Twelfth Night Act 1

Viola/ Cesario Main Characters in “12th Night”
Olivia A wealthy, beautiful, and noble Illyrian lady, Olivia is courted by Orsino and Sir Andrew Aguecheek, but to each of them she insists that she is in mourning for her brother, who has recently died, and will not marry for seven years. She and Orsino are similar characters in that each seems to enjoy wallowing in his or her own misery. Viola’s arrival in the masculine guise of Cesario enables Olivia to break free of her self-indulgent melancholy. Olivia seems to have no difficulty transferring her affections from one love interest to the next, however, suggesting that her romantic feelings—like most emotions in the play—do not run deep.
Duke A powerful nobleman in the country of Illyria. a bachelor.
Sir Toby Olivia’s uncle who lives with her; heavily drinks, makes practical jokes, and is somewhat obnoxious
Sir Andrew friend of Sir Toby, attempts to court Olivia, believes he is witty and brave but is actually and idiot
Malvolio The straitlaced steward—or head servant—in the household of Lady Olivia. Malvolio is very efficient but also very self-righteous, and he has a poor opinion of drinking, singing, and fun. His priggishness and haughty attitude earn him the enmity of Sir Toby, Sir Andrew, and Maria, who play a cruel trick on him, making him believe that Olivia is in love with him. In his fantasies about marrying his mistress, he reveals a powerful ambition to rise above his social class.
Maria Olivia’s clever, daring young waiting-gentlewoman.
Feste The clown, or fool, of Olivia’s household, Feste moves between Olivia’s and Orsino’s homes. He earns his living by making pointed jokes, singing old songs, being generally witty, and offering good advice cloaked under a layer of foolishness. In spite of being a professional fool, Feste often seems the wisest character in the play.
Duke to Curio “O spirit of love! How quick and fresh are thou!” (line 9)”If music not be the food of love; play on” (1)”Tis not so sweet now as it was before” (8)”That strain again! It had a dying fall” (4)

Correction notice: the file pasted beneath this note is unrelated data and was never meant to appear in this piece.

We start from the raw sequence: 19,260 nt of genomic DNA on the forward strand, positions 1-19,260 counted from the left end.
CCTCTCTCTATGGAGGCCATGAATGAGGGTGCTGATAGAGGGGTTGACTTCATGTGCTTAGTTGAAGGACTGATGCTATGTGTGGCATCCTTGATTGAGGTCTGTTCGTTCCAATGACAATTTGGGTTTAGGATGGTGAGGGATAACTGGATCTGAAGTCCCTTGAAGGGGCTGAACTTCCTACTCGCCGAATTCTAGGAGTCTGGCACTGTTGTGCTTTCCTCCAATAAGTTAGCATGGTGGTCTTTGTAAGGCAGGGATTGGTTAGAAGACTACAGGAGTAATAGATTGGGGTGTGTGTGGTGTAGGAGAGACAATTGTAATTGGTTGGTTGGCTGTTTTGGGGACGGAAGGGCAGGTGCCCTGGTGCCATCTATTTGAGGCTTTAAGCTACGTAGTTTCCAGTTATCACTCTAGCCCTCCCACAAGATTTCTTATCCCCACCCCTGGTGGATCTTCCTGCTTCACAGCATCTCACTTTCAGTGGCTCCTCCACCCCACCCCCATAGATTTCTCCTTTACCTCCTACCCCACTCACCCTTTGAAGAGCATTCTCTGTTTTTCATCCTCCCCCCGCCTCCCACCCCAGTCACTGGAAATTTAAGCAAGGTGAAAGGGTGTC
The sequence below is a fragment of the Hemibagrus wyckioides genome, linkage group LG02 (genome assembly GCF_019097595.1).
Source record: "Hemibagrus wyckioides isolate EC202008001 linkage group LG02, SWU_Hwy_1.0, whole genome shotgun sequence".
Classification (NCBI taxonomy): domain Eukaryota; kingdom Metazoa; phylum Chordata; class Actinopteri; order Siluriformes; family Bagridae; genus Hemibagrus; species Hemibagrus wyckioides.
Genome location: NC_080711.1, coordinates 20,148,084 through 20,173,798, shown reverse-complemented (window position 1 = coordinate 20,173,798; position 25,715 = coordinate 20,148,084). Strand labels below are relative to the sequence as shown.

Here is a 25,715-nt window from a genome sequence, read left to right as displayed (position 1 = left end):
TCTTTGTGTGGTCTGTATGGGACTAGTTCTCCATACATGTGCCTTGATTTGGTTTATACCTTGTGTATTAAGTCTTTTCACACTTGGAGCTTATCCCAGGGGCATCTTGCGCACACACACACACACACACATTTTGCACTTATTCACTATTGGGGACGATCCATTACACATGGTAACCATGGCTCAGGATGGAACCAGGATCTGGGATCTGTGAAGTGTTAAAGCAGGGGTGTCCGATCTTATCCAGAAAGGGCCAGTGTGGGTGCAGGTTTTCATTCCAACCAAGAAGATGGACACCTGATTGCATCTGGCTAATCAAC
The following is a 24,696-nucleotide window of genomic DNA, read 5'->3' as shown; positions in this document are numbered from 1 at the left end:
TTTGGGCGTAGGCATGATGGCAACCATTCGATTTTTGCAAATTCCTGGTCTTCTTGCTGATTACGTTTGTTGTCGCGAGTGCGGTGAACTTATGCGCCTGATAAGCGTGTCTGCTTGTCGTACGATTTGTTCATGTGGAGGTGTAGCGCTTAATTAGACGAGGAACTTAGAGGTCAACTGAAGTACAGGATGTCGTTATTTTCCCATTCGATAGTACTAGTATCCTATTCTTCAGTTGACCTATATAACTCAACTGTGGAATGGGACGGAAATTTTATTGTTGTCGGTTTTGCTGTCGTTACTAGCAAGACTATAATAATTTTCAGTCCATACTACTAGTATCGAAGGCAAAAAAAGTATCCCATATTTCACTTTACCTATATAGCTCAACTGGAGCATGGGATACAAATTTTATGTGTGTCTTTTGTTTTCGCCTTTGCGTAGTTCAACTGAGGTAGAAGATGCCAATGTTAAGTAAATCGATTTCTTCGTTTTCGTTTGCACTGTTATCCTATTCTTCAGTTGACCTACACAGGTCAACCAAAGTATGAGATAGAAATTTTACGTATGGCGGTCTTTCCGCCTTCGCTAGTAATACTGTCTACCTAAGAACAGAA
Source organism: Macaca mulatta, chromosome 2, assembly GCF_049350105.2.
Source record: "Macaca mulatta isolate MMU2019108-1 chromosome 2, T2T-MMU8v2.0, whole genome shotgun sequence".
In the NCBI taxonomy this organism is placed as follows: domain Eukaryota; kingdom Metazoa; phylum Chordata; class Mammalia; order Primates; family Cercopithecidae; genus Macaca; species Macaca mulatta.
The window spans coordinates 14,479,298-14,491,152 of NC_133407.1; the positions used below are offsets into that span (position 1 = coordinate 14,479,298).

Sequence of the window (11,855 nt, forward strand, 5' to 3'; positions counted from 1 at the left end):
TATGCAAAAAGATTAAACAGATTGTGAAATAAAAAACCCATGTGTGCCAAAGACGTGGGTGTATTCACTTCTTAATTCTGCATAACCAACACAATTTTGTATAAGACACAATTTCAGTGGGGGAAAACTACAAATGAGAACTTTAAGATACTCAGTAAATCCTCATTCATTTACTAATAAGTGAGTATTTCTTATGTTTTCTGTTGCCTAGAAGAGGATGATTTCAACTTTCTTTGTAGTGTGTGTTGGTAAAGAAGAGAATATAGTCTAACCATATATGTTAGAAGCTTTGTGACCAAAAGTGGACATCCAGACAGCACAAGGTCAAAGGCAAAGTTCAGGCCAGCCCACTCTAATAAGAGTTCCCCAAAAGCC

Viola to Captain “My brother he is in Elysium” (4)
Captain to Viola “I saw your brother…bind himself…to a strong mast that lived upon the sea” (11-16)”noble” (25)”bachelor” (29)
Maria to Sir Toby “You must come in earlier o’ nights” (4-5)”drunk highly {in Sir Toby’s} company” (34)”he’s a fool” (28)
Sir Toby to Maria “Confine! I’ll confine myself no finer then I am. These clothes are good enough to drink in; and so be these boots too. And they be not, let them hang themselves in their own trap” (9-12)”speaks three or four languages word for word without book ” (24-25)”he plays o’ the viol-de-gameboys” (24-25)
Sir Toby to Sir Andrew “No, sir, it is legs and thighs. Ha! higher; ha,ha excellent!” (130-131)
“I have them at my fingers’ end” (74) This means that he has things ready on his fingertips
“O’ the toe like a parish top” (39-40) This pun means that Sir Andrew is stumbling around when he is drunk
“It’s dry, sir” (68) This means that Maria is using dry humor and that his hands are dry
“Art thou good at these kickshawses, knight?” (107) This literally means that Sir Toby is asking Sir Andrew if he is good at many things
“Faith I can cut a caper” (111) Believe me I can dance
Valentine to Viola “if the Duke continues these favors towards you, Cesario, you are likely to be much advanced. He hath known you but three days, and already are you no stranger” (1-4)